Beriev Be-8

The Beriev Be -8 (Russian Бериев Бе -8, NATO reporting name Mole ) was a Soviet amphibious aircraft.


The decision to build this multi -purpose aircraft which fell on 11 March 1947. Purpose as both the passenger, freight and the transportation of casualties were provided. There was the possibility to mount cameras to document ice movements and search of fish. Ultimately, the machine should be so easy to fly that she could not find it as a trainer use. Three months later there was a dummy.

The machine was designed as Parasolhochdecker, where the wing was mounted on a central support and some struts to the hull. It had a retractable tail wheel landing gear. The main landing gear was retracted laterally into the fuselage.

The empennage was performed conventionally, but the tailplane is mounted approximately in the middle of the vertical tail to make it stay out of the spray area. The engine is located centrally in the high-altitude airfoil. The side of the airfoil support floats are attached. The aircraft is made entirely of metal. An armament was not provided.

The closed cockpit, which had a double tax, and the passenger compartment was heated by engine exhaust. The hot air is also used to supply the de-icing system. All rudders were cable operated, except the flaps. They were the first prototypes moved electrically, the second hydraulic.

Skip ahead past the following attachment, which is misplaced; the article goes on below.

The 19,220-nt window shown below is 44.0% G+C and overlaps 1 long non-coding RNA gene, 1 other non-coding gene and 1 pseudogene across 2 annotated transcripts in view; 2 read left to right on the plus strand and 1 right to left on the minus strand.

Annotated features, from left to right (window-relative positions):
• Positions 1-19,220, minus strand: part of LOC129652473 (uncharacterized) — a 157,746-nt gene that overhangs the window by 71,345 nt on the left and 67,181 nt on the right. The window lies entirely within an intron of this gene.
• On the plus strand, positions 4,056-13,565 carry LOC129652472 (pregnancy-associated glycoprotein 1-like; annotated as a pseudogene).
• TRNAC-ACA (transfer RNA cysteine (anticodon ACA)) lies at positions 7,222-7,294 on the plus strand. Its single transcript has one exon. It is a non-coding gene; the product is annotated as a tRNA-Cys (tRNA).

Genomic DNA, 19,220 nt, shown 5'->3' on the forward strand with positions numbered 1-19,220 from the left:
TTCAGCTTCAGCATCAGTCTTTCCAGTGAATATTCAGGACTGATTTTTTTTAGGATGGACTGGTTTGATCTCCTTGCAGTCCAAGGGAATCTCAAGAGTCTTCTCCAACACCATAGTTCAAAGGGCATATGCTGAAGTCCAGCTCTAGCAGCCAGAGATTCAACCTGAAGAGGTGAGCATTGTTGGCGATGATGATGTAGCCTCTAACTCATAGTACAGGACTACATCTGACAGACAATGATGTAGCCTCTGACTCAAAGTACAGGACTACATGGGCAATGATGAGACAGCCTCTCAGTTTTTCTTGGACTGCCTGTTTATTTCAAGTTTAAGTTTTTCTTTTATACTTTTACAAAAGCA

First swimming attempts have already been held in November 1947 and required minor modifications to the fuselage structure.

The first flight took place on December 3, 1947 instead of from the water, on 11 February 1948, the machine was launched for the first time from the country. The machine performed well and was to fly and operate than simply classified.

As part of the flight demonstration in 1951 in Tushino the aircraft to the public was presented. However, there was no mass production, as the Soviet Air Force primarily for combat aircraft was interested at the time and therefore was not interested in the project. Thus, only two specimens were prepared for testing.

One of the prototypes was completed in 1955 tentatively fitted as part of a test series of ZAGI with underwater wings like a hydrofoil. This shortened the takeoff distance significantly in the water and also reduced the body burden significantly. However, since it was not possible to find an effective mechanism that made ​​it possible to collapse the underwater wings, these experiments were not pursued. The additional land had the air resistance is very much increased.